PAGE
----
So here we are. We're expecting to hear a lot more from Microsoft in coming week(s) to clarify their messaging and announce more complete transition roadmap.

What we believe is going to happen, is that Skype to remain (re-branded or not) as-is for on-prem customers. This will eliminate any complex change management for large customers. It will also, and yet again, position Office 365 as more obvious vNext for many customers currently still on-prem.

Delve, SharePoint Newsfeed and Yammer

Next item we see for potential amalgamation/deprecation is SharePoint Newsfeed. Here's why?

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  • There were some updates to SharePoint Newsfeed but features seems to largely overlap with Delve.
  • Delve is integrated with Yammer even tighter as you can see in the image here where you can comment in Yammer right from Delve home.
  • Yammer is now a full citizen of SharePoint Online with way more features than Newsfeed.
  • Delve API has been recently redesigned to allow for more holistic integration.
  • Microsoft is dedicating a lot of content this year about Yammer at Ignite (over 50 sessions) and much of it showcasing the value of Yammer. This can't be said about other native social features in SharePoint.

The biggest issue of course, and the most obvious one, is on-prem deployments. We suspect that Newsfeed will be left to fizzle out with minimal maintenance. With that we recommend our customers to keep integration and customization with SP Newsfeed limited or none.

Microsoft Forms and PowerApps

This is still an early proposition but we believe that these two may merge within the next 2 years. Why 2 years? Microsoft Forms has been launched a year ago and more widely launched just few months ago. From the feature comparison, the functionality is very similar to Google Forms.

One of the biggest advantages is that the Forms app is web based and this is more attractive to many users. The problem is that things you can do with the resulting forms are still incredibly basic. There is no real comparison between forms and PowerApps. Here are some pro's and con's to illustrate the point.

Microsoft Forms - pros

  • Web based form authoring and filling
  • Final forms are very close to how they looked in InfoPath so naturally more atractive to existing users, functionality notwithstanding
  • Will work for mobile and desktop scenarios
  • Some Flow integration available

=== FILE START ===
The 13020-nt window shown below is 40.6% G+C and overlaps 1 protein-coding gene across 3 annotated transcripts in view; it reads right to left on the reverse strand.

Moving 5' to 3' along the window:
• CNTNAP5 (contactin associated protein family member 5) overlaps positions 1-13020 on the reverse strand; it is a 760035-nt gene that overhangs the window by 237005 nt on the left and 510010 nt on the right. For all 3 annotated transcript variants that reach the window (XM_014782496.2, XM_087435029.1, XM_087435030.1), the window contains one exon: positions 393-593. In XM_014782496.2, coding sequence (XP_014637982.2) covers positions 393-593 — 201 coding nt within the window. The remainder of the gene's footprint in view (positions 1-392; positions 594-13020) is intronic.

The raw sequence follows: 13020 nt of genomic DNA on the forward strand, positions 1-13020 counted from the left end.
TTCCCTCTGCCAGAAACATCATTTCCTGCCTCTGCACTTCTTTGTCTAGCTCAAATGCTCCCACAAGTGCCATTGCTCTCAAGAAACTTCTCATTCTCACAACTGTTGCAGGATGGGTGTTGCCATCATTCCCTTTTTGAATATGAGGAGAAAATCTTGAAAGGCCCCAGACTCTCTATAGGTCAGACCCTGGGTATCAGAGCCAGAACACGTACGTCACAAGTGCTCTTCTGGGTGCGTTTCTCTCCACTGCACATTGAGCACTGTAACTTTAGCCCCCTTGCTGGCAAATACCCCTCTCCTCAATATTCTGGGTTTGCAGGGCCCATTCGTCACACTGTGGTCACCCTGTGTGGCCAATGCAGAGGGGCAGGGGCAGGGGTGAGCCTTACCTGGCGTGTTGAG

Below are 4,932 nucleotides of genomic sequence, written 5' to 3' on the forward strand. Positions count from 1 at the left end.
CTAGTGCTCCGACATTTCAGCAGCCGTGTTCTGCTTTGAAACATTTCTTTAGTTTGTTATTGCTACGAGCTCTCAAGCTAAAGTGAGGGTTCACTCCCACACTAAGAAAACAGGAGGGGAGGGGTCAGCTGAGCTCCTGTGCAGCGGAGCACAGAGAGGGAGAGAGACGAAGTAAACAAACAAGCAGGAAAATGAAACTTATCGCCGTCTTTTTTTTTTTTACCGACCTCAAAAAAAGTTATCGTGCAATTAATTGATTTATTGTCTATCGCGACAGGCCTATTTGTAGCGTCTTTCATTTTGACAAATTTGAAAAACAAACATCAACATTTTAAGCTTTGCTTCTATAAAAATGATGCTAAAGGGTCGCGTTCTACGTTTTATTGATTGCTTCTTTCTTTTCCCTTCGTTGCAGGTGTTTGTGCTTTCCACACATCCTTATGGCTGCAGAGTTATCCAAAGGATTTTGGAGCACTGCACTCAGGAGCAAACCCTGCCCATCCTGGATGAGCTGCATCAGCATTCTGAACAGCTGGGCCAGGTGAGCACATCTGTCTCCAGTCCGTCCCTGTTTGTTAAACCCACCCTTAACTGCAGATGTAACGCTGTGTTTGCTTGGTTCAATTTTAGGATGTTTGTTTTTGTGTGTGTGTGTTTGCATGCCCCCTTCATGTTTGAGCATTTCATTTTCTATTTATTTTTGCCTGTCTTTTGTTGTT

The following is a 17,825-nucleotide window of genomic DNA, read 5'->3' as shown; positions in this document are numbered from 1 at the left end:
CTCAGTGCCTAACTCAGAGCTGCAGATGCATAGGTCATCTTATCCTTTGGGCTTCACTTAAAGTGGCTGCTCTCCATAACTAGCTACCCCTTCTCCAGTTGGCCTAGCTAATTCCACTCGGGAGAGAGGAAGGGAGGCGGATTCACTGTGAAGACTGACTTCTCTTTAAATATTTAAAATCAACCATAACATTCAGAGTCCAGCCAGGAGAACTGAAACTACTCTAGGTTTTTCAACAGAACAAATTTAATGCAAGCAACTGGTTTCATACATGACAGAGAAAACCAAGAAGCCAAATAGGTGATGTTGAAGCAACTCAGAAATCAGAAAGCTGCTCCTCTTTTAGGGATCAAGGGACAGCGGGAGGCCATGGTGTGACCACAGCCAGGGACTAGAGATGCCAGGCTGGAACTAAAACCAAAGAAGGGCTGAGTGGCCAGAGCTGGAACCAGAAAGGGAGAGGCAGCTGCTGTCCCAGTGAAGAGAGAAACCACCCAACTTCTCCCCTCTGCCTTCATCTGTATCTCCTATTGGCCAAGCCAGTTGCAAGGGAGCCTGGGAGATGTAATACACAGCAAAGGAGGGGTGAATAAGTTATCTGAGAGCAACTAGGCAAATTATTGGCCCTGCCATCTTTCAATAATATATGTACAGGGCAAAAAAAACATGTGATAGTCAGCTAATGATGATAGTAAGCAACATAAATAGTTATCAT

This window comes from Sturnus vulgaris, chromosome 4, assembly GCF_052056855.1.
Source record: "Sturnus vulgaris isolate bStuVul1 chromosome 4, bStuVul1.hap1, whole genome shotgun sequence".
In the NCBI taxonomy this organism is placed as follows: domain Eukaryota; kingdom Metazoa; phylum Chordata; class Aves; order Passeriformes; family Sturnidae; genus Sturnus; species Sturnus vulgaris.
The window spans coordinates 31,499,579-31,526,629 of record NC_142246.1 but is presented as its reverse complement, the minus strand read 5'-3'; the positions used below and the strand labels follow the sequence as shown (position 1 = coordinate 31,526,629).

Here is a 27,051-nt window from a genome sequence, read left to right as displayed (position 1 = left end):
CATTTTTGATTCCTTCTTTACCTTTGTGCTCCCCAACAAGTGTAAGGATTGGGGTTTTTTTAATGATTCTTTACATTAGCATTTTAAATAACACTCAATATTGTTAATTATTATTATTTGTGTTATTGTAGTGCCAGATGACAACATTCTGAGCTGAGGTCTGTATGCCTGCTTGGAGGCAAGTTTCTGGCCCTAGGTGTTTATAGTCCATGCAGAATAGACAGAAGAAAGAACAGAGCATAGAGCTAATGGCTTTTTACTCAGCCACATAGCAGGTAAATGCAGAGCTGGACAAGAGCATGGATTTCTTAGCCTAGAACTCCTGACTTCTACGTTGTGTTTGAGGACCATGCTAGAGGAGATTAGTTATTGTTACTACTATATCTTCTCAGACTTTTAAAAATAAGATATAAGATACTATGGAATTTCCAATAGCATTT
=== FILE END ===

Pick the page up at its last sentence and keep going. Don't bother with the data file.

PowerApps - pros

  • Supports mobile native device features
  • Advanced Flow and API integration available
  • More controls to build more complex forms
  • Offline support to save data entered while device is not connected to the internet

With that we believe that Microsoft will wait around for another year before making any decisions. Of course, both products could stay separate to fill their own particular market niche, which brings us to the next point ...

Other apps in Office 365 ecosystem

Looking at some of the other apps in Office 365 ecosystem you may assume that perhaps Outlook Tasks and Project To-Do's are also up for merger. What about Planner and Project Online? Sway and PowerPoint Online?

It's hard not to get carried away thinking about some potential takeovers and changes but here are two guiding principles:

  • Just because there are similarities in two Microsoft products, it doesn't mean one of them will take over the other. Look at Microsoft Forms again, clear competitor of Google Forms, it's an app that was created for a particular segment to start with, an education sector. Over time Forms were introduced to the rest of the ecosystem with hopes of wider adoption. It's not up to the ecosystem to react. Microsoft may hope for particular reactions but not know for sure until the product is out in the wild.
  • Design your solutions to solve users' needs and not to introduce a cool new feature.
Focus on service design and not feature design (aka design by features)

There is a lot more I can say here about design thinking since it's a significant area of my work. In summary, the key is to always build according to roadmap of what users need. With that mindset, the right solution will emerge both as a clear and viable option as opposed to myriad of options available in the ecosystem, each with their own risks.
I'll be sure to post more on the service design and how to realize it in practice.

More announcements at MSIgnite

Microsoft Ignite will most certainly hold a lot more announcements in store, although some of those have been spoiled, rest assured, there is still more to come.

Just as last year, I've got an agenda packed with meetings and interviews with experts and customer champions. Can't wait to share their reflective stories in a series of interviews coming up soon. Stay tuned for upcoming videos and posts!

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ypentsarskyy_2016_small.jpg

Yaroslav Pentsarskyy is a founder of OrigamiConnect, rapidly growing service and product offering which enables organizations to get the intranet that's designed for them, without starting from a blank page. He's also 8 time Microsoft MVP, speaker at many local and worldwide tech events, and a published author of several SharePoint related books.